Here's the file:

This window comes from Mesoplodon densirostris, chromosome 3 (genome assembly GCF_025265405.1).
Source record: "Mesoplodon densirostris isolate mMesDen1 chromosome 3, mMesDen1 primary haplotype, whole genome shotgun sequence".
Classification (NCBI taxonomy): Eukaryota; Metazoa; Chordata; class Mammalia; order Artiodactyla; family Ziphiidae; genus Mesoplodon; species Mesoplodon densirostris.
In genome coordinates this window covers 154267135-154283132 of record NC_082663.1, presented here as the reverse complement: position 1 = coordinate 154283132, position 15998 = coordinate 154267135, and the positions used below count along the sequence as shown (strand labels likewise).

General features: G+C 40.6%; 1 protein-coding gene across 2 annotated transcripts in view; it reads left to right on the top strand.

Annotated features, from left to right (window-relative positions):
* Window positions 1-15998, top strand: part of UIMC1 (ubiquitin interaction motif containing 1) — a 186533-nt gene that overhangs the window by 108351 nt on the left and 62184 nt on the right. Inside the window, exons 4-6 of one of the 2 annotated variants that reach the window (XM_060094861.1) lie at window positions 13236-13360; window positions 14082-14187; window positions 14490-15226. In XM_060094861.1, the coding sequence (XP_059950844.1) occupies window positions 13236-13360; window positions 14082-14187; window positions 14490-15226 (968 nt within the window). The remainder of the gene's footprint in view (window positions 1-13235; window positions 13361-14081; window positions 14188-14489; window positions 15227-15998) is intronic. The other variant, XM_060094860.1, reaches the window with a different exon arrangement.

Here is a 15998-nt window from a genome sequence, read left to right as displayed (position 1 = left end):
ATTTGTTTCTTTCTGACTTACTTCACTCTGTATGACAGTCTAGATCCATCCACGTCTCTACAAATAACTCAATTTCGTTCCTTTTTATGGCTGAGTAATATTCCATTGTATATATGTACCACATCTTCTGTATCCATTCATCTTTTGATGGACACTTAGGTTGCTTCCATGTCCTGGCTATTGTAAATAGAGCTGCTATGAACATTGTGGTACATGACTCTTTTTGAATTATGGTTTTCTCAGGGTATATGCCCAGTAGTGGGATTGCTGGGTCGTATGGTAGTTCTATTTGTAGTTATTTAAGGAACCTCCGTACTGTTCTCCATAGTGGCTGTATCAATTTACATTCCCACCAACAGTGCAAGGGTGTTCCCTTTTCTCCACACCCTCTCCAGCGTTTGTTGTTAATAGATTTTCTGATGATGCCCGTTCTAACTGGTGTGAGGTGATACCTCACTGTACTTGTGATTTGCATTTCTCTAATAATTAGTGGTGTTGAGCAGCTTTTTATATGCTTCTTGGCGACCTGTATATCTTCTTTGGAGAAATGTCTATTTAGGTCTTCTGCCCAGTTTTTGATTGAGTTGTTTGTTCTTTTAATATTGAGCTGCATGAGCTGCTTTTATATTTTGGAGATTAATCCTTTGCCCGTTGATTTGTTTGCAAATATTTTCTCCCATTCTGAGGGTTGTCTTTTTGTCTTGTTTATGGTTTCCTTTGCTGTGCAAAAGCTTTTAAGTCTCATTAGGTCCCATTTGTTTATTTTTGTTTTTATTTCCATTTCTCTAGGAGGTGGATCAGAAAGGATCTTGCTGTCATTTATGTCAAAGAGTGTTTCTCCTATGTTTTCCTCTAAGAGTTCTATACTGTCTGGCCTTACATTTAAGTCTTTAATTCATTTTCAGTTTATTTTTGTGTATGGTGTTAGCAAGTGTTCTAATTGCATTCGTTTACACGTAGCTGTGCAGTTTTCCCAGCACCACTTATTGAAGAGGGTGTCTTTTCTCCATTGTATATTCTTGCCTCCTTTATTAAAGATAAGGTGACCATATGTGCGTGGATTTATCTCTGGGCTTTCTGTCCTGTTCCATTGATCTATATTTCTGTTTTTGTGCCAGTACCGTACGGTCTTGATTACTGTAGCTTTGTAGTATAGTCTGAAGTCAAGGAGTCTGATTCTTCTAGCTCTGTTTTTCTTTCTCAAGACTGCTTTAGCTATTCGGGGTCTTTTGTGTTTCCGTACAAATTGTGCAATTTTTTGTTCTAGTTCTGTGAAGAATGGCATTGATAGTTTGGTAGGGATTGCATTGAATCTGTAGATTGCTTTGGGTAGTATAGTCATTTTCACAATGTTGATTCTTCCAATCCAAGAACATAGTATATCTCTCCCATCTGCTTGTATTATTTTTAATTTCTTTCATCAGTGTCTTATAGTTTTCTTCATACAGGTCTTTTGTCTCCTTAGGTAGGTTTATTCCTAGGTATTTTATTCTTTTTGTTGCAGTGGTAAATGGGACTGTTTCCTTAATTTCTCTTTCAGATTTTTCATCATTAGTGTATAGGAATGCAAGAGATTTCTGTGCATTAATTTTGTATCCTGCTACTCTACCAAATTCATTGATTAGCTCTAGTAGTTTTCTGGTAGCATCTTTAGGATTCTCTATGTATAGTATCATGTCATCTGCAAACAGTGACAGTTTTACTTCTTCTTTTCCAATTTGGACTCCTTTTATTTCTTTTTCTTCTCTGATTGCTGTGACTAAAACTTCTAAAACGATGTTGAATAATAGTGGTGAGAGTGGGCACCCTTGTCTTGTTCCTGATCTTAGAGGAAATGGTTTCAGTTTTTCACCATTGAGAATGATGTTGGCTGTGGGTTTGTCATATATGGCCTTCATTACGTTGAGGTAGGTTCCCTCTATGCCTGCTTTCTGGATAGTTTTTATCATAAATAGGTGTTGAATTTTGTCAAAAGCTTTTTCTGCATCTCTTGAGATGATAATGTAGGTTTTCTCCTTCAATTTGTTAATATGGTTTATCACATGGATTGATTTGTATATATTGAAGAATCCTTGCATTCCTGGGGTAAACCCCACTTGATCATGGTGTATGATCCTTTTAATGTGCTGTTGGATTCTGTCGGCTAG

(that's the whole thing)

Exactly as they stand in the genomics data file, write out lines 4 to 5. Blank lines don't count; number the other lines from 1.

In genome coordinates this window covers 154267135-154283132 of record NC_082663.1, presented here as the reverse complement: position 1 = coordinate 154283132, position 15998 = coordinate 154267135, and the positions used below count along the sequence as shown (strand labels likewise).

General features: G+C 40.6%; 1 protein-coding gene across 2 annotated transcripts in view; it reads left to right on the top strand.